CP/CPPS is a diagnosis of exclusion; the evaluation is designed to rule out identifiable causes of pelvic pain and includes a history, physical examination, urinalysis, urine culture, and, in selected cases, diagnostic imaging. The primary symptom of CP/CPPS is usually a dull or sharp pain, which may rage from being variable in duration, lasting minutes, to being constantly present (Table 2). Studies have shown that the most common locations of pain were the perineum, testes, suprapubic area, and penis; yet, given the sensitive area of the pain site, some patients may not disclose the location of their pain to their primary care provider and/or urologist. Pharmacists may take a proactive role in helping patients clarify and describe their pain, which includes dysuria and pain with ejaculation, and in managing pain treatment.3-5
To aid with the clinical assessment of CP/CPPS, both in terms of initial evaluation and during therapeutic monitoring, validated symptom-scoring instruments are used in practice. These include the NIH Chronic Prostatitis Symptom Index (NIH-CPSI, which evaluates pain, voiding, and impact on QoL); the International Prostate Symptom Score (IPSS; urinary symptoms and impact on QoL); and the more recent Urinary, Psychosocial, Organ-specific, Infection, Neurological/systemic, and Tenderness (UPOINT) classification.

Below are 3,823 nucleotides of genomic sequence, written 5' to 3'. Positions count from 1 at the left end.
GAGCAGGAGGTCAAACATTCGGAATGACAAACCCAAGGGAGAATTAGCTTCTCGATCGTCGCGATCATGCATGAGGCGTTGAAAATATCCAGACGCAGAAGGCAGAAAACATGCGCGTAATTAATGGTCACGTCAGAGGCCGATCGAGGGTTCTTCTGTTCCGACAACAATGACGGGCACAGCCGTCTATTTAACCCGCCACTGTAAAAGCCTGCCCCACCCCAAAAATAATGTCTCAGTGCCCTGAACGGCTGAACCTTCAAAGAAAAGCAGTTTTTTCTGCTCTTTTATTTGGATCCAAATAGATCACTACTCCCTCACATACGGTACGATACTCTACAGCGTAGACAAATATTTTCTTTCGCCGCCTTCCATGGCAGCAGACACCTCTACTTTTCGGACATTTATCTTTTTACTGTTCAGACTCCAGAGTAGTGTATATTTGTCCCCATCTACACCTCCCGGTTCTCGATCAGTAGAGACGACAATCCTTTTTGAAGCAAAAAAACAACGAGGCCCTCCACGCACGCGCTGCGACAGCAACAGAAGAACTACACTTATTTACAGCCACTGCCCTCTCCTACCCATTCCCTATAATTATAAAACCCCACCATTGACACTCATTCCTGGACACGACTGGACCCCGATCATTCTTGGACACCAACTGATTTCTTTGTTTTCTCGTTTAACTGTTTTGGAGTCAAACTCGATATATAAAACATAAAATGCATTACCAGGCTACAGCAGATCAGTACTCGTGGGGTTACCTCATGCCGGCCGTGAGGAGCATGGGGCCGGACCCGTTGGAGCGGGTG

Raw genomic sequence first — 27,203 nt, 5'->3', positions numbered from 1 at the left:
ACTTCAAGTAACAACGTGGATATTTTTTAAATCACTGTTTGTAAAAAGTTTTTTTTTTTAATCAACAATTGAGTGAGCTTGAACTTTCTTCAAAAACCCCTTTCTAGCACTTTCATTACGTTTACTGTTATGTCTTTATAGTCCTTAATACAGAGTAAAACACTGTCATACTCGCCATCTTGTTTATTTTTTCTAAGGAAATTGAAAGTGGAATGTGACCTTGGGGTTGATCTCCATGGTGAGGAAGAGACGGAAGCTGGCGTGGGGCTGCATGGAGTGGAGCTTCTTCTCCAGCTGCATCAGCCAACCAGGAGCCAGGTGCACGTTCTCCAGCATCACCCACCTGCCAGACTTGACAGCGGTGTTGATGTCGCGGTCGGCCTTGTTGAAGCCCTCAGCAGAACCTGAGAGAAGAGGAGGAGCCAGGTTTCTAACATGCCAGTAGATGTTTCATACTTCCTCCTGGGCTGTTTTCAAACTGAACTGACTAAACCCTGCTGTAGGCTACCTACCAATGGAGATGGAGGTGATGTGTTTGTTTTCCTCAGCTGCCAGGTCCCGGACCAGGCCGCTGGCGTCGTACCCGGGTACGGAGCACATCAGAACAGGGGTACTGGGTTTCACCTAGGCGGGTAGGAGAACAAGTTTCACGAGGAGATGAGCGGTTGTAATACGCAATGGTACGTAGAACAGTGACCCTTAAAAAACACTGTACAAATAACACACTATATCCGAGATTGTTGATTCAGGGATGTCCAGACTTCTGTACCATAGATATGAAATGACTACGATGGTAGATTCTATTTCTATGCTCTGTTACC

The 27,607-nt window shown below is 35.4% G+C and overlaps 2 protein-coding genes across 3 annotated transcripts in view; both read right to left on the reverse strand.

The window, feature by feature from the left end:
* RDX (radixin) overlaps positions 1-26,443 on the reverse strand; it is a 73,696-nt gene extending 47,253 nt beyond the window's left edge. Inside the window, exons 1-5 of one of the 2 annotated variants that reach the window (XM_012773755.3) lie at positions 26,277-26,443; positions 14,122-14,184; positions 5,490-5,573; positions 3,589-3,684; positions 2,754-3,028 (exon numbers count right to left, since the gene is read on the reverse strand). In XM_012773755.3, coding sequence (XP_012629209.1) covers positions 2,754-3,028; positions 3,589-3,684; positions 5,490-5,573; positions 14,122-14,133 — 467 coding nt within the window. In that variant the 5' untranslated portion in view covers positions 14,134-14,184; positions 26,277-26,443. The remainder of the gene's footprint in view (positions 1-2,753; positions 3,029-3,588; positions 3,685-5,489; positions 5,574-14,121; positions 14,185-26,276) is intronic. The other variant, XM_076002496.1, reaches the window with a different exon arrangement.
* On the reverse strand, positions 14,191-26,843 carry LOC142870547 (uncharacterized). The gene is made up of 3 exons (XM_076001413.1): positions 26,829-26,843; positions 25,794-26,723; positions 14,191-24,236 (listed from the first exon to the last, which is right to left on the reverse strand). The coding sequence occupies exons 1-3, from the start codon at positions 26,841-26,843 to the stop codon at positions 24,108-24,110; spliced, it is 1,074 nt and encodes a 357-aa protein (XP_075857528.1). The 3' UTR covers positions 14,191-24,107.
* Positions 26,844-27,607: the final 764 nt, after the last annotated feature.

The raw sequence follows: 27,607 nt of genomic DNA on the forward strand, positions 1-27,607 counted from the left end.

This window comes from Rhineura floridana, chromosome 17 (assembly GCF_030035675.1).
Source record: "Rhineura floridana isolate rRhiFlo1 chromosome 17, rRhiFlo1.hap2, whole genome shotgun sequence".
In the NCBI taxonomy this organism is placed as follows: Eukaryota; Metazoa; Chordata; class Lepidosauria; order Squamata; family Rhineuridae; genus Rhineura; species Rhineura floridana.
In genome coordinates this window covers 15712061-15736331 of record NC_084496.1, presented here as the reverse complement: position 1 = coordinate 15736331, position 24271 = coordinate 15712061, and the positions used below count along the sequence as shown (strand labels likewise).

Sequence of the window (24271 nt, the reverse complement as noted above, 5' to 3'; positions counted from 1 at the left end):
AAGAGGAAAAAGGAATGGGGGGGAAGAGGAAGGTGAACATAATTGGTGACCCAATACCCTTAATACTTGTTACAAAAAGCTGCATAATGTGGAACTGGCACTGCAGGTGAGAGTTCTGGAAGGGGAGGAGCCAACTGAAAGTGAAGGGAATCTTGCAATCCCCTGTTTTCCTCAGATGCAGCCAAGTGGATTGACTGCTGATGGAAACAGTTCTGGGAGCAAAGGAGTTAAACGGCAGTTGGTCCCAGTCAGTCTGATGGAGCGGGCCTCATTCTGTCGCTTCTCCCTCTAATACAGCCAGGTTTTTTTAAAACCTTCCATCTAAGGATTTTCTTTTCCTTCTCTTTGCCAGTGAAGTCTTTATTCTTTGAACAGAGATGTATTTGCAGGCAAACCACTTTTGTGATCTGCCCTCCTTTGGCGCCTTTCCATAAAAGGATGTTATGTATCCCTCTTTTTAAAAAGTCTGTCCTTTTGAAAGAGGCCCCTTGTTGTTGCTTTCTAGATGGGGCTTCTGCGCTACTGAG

Correlation studies of sexual dysfunction symptoms that indicate CP/CPPS patients have lower total QoL scores (lower scores indicate more severe symptoms), suggesting that sexual symptoms can contribute to the morbidity experienced by men with CP/CPPS. Moreover, research using these scales has also shown negative behavioral consequences and psychosocial symptoms, such as depression and anxiety, which can have a significant impact on QoL. Therefore, there is a need for a pharmacist on the interdisciplinary care team for patients with CP/CPPS to assess medication tolerance and adherence, as well as nonpharmacologic management of current symptoms. The inclusion of a pharmacist is critical for medication management and allows patient-centered care teams to consistently deliver evidence-based care.6-8,13-17